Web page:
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Zone Intrusion Detection With OpenCV

Zone intrusion detection.

OpenCV

OpenCV is an open-source library for machine learning, computer vision, and Image processing. It consists of hundreds of pre-built algorithms and techniques due to which it is used extensively for dealing with images and videos. It supports multiple languages including Python, C++, and Java, and platforms like Windows, iOS, Android, etc. The library can be used for numerous applications including face recognition, object detection, pedestrian count, etc. In this article, we will be doing one such application using this wonderful library.

Before getting started with the techie part let’s first understand the problem.

What is zone intrusion detection?

Zone intrusion detection is a technique to protect private buildings or property from invasion by unwanted people. When an intruder enters a certain zone without the knowledge of the owner in unwanted hours, an alarm system is activated that makes the owner aware of the intrusion.

A Zone intrusion detector can consist of several devices including a motion detector, contact detector, contact switches, etc. However, in this project, we will completely rely on the video camera and use OpenCV along with some other helpful libraries to build our own zone intrusion detector.

Let’s stop the intruder

For this project, we will be using python programming language along with two other libraries that are OpenCV and Numpy.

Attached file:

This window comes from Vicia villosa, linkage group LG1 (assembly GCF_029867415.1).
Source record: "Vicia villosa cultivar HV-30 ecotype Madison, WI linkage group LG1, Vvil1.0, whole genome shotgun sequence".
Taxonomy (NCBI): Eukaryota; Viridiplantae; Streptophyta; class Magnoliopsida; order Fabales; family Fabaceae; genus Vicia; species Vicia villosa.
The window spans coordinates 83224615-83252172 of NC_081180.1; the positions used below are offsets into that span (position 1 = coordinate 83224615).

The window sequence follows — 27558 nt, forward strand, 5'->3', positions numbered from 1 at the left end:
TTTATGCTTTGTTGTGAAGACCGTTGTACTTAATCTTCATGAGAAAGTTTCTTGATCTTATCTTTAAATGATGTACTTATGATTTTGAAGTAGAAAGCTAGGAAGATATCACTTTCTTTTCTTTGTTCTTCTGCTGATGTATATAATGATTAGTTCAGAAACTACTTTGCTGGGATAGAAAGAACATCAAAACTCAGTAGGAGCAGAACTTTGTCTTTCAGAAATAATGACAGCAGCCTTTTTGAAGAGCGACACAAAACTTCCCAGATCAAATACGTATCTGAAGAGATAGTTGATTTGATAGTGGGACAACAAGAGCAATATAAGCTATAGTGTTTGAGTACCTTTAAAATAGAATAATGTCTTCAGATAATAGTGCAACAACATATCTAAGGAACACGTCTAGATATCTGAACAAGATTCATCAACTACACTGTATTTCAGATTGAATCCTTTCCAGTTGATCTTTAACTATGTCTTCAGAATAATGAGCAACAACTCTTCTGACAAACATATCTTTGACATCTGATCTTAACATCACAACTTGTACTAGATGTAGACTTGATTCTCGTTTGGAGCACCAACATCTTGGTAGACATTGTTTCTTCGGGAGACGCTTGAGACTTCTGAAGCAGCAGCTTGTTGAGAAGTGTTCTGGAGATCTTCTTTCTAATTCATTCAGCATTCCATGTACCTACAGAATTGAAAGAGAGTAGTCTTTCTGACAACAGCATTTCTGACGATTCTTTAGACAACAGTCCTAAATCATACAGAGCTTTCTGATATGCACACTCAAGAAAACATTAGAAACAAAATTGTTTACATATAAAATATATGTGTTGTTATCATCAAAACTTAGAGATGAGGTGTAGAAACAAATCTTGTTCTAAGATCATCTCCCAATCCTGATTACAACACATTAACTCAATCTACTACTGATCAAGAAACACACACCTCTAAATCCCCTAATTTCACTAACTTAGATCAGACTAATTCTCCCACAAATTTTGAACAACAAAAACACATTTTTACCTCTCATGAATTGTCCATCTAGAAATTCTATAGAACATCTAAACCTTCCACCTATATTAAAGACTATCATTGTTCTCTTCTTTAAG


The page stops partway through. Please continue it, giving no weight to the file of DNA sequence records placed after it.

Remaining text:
We will start by importing the libraries. If you haven't already installed these libraries you can install them using the pip command. Just open your command prompt, paste the below command, hit enter and sit back, while the libraries are being installed.

pip install OpenCV-python

image3.webp

If the above piece of code doesn’t throw an error, your libraries are installed successfully.

You can either use the camera of your laptop or use some video for this project. The first step will be to capture the video file or start the video, in case you are using your laptop camera. Then we have to define the region which we want to protect. For this, we will create a click_event function. This function will allow you to select a rectangular region in the frame. The user has to first left-click at the point of start L1 and drag the pointer to the end of the portion L2. By default, we will take the whole frame, so, you can leave this parameter if you want by simply pressing any key to continue.

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From the above snippet, you can observe that we used OpenCV mouse events to create the region of interest. We used a flag object "draw" that determines the state of the mouse pointer. When the state is 1, it means the user is drawing the region of interest and once he is done, the state comes back to 0 again, allowing the user to recreate the region of interest. We allocated the coordinates of the region of interest as a global variable so that we could use those values in the later section of our code.